This week, we’ve got a Guest Blog contributor from – Julie Barker, Managing Director of Positive Accounting, with tips and advice on how property investors can streamline their income.
For a property investor, there’s nothing worse than not knowing what’s coming in, going out and when they are going out of your bank account. Here are some hints and tips that should help you keep track.
Do you charge your new tenants an admin fee? Admin fees are another income stream. It’s a commitment from your prospective tenant, if they are prepared to pay an admin fee they are less likely to walk away and your time won’t have been wasted. Here’s how it works:
The would-be tenant pays a £100 non-refundable reservation fee and £150 admin fee to be paid prior to any reference checking you do. On successful completion of the reference check, and providing you are happy, you offer the tenancy to the client and then deduct the admin fee from the first month’s rent.
To make your cash flow more predictable you need to have all your tenants paying rent on the 01st of every month. As you know most tenants have limited cash available, so here’s what I suggest:
How many of you start your rental date from the day your tenant moves in?
Lets look at an example:
A tenant moves in on 17th Apr and they will pay 1 month’s rent (plus deposit) until 16th May. That way you always get your first month’s rent in full so that you are ahead of the game. The tenant will then pay pro rata from 17th May to 31st May and after that the full £500 on the first day of the month.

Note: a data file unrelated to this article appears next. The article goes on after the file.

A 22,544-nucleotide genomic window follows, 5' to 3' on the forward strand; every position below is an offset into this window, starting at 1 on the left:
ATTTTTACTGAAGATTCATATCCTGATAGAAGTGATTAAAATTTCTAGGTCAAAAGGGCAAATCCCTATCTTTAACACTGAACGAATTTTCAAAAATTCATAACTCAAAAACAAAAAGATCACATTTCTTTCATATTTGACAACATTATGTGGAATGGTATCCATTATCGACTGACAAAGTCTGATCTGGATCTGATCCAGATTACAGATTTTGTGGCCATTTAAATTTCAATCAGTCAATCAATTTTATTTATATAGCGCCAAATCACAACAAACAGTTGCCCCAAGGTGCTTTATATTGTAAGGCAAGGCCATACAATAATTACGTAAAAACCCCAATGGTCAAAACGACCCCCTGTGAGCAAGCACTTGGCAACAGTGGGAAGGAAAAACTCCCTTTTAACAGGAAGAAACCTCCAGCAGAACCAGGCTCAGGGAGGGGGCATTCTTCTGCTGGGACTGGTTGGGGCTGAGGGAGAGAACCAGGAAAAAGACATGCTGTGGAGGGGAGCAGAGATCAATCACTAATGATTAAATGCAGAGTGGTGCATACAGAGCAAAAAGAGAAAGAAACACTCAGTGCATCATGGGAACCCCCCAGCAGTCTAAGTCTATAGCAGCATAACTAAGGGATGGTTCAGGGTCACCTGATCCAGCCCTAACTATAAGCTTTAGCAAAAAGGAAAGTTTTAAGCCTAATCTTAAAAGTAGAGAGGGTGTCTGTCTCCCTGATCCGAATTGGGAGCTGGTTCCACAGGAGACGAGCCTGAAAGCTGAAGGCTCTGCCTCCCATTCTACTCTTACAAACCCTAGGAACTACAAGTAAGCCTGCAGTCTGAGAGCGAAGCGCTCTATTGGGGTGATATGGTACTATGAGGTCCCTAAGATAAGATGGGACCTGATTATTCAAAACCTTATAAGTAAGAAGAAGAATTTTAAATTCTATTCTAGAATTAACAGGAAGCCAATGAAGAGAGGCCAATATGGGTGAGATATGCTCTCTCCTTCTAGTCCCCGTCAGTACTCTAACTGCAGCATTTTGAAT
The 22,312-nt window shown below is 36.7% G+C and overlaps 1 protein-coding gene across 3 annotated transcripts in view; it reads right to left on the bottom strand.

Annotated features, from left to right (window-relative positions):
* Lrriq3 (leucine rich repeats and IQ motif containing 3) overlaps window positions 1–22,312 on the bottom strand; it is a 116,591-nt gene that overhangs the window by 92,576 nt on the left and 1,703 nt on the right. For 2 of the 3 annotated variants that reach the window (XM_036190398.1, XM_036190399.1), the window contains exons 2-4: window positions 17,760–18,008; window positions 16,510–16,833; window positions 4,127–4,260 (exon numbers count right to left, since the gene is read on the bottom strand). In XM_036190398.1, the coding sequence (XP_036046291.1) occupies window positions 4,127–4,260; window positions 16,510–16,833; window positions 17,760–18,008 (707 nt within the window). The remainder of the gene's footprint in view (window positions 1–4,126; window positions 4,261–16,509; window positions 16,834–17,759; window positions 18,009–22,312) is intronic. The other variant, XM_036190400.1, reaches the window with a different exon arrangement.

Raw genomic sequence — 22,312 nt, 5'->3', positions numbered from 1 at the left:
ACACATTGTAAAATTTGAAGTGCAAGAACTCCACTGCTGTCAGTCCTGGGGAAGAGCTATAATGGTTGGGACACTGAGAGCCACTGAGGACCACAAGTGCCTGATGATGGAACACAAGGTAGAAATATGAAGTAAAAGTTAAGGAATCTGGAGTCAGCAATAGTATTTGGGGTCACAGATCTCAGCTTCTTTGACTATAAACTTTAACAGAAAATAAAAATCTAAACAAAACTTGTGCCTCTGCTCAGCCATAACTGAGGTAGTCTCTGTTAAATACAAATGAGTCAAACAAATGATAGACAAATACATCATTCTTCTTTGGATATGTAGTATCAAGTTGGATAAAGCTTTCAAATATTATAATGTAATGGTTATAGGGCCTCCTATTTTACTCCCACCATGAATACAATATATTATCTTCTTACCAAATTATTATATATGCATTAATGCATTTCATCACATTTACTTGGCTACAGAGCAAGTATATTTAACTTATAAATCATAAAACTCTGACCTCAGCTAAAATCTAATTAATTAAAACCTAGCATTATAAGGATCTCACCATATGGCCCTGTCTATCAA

Let’s look at the numbers:
The first rental payment will be £500 taking them from 17th Apr until 16th May. The second payment is a pro rata payment of £230.14, calculated as follows:
£500 x 12 = £6000 (the monthly rent multiplied by 12 months giving the annual rental income)
£6000 / 365 = £16.44 (dividing the annual income by 365 gives the daily rental income)
£16.44 x 14 days = £230.14 (the remaining days of the month 17th May – 31st May)
From 01st June onwards the rent of £500 is payable on the first of every month.
People may argue some tenants get paid on a strange day of the month but if the quality and location of the property makes it a desirable place to live, then most tenants would be happy to do this.
The reason for doing this is so that you know that by the 4th of every month (taking into account weekends and bank holidays) who has and who hasn’t paid their rent.
If you really want to streamline your income, although not a predictable source of income, you can use the same system for interest income that you use for your rental income.
Interest income comes from any loans you have made to other investors on the first day of the month and by the 4th you know where you are.
Next month, I’ll talk about streamlining your expenses.
To find out more about Positive Accounting, please visit here.
To find out more about a range of articles on tax-saving hints and tips, please visit here.
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